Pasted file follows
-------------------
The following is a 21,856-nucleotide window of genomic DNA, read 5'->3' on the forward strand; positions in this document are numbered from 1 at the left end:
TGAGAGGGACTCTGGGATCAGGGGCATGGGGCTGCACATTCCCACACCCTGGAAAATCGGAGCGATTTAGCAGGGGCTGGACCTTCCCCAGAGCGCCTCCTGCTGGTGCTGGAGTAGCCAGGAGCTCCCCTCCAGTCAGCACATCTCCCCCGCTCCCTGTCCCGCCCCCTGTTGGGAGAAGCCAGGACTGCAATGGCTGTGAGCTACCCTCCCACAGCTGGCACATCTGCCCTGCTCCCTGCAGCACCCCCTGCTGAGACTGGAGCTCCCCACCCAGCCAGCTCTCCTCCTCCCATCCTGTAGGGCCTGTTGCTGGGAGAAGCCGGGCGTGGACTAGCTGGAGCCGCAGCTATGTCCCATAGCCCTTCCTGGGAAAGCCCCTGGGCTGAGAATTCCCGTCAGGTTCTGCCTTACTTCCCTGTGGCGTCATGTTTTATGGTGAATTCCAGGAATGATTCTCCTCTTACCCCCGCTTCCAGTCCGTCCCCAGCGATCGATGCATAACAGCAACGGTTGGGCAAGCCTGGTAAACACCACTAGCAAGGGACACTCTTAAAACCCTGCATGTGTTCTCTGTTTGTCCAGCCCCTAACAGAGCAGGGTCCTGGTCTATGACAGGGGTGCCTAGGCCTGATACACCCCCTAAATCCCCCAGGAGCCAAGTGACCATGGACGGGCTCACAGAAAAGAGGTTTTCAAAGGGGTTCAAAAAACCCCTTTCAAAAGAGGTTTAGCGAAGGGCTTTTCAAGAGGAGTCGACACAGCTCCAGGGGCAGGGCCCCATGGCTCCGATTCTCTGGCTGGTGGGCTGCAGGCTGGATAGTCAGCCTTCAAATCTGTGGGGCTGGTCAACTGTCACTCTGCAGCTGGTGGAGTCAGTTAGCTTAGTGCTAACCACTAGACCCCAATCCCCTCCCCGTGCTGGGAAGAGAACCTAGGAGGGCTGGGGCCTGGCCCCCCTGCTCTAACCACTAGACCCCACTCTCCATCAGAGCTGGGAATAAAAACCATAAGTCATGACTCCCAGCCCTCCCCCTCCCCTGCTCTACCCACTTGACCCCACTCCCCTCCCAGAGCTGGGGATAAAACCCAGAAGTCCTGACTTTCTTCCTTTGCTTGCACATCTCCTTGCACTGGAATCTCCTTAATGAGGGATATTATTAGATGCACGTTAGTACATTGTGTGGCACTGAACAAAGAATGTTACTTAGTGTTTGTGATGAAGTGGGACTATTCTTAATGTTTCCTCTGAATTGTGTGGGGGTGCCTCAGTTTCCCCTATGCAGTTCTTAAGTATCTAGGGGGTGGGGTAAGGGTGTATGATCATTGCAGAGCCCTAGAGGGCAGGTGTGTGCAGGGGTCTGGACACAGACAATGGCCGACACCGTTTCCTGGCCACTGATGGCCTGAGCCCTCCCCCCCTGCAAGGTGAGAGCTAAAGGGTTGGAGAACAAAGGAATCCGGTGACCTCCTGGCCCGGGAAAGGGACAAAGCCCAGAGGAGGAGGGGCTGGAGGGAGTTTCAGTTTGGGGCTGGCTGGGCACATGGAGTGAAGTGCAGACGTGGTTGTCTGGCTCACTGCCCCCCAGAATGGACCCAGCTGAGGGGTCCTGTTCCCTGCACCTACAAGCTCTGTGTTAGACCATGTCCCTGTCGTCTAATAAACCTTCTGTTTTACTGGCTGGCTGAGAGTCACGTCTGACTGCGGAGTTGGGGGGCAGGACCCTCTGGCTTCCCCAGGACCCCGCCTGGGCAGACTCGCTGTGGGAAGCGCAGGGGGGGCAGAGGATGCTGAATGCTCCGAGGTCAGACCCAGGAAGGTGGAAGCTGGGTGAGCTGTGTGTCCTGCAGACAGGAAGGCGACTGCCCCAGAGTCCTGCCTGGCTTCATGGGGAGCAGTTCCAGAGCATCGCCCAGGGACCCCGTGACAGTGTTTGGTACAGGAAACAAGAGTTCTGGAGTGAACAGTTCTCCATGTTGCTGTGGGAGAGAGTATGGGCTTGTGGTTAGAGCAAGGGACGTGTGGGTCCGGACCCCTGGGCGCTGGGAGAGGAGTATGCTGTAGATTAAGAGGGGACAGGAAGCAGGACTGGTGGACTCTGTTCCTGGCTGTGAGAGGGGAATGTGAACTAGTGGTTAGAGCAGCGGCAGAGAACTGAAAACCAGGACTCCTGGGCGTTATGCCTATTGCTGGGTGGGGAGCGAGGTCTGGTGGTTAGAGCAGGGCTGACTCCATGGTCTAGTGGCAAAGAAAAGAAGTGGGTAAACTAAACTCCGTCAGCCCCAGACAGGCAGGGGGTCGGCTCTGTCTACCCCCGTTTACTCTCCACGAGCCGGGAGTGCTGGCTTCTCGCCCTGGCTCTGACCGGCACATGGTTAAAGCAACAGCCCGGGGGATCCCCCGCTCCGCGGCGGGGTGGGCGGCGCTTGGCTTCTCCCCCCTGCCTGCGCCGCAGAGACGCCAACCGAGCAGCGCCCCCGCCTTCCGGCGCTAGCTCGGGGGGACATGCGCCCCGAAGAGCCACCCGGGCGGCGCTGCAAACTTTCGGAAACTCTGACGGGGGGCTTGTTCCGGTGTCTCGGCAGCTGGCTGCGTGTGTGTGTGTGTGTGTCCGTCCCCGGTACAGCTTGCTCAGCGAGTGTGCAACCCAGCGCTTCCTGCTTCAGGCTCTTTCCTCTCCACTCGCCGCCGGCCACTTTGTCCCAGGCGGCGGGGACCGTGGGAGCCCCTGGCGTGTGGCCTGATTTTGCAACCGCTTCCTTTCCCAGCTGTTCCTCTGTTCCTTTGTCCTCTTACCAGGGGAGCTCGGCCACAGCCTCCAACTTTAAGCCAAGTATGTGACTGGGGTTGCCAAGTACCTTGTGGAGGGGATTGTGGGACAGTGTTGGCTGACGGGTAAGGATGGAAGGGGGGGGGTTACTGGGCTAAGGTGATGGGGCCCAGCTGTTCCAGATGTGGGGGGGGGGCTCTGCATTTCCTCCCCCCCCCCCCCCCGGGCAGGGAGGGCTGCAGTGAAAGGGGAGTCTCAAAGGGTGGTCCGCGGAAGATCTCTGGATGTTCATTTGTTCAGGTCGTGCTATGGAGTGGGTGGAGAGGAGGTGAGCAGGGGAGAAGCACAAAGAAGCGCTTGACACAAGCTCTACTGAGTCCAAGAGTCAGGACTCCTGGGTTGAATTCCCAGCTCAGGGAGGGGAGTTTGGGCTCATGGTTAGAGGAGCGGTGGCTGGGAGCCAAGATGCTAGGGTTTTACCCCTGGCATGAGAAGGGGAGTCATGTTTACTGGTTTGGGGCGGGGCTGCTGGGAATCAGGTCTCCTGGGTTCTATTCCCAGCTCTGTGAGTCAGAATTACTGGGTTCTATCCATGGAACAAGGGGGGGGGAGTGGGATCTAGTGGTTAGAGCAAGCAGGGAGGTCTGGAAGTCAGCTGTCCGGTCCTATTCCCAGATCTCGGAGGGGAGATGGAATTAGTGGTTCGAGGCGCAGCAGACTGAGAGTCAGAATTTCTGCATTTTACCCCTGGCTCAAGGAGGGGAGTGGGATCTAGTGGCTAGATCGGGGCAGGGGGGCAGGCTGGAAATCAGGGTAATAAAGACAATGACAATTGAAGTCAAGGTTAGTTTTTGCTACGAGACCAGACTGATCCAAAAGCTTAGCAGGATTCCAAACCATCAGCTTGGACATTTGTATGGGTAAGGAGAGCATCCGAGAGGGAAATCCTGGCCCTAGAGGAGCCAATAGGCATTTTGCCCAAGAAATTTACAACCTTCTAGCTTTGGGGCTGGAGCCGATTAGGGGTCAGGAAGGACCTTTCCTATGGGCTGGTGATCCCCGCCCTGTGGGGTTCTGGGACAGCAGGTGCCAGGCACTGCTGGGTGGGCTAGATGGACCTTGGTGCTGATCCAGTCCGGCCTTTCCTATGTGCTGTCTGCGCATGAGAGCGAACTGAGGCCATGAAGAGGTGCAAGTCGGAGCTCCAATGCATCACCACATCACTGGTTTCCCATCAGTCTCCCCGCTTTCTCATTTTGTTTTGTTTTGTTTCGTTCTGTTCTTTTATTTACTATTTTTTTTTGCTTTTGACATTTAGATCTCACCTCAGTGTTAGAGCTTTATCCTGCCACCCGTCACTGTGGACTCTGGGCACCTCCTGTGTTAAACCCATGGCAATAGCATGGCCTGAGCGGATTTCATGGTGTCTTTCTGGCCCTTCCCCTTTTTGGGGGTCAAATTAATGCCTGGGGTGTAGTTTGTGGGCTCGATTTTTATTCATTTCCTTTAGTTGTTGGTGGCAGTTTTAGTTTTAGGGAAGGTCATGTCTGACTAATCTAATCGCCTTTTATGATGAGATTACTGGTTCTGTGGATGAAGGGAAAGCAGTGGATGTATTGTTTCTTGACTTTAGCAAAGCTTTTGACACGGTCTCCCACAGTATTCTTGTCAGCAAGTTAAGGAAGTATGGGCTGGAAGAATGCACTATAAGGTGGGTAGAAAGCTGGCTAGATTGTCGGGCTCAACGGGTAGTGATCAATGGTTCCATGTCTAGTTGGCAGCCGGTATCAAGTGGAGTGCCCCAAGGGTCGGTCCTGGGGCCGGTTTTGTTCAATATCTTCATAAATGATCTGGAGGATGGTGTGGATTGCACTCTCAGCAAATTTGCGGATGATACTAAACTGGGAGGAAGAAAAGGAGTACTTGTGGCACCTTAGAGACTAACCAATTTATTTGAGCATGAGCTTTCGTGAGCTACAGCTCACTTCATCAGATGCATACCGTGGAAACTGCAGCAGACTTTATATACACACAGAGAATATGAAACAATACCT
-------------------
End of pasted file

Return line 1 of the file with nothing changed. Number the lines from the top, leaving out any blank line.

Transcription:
The following is a 21,856-nucleotide window of genomic DNA, read 5'->3' on the forward strand; positions in this document are numbered from 1 at the left end: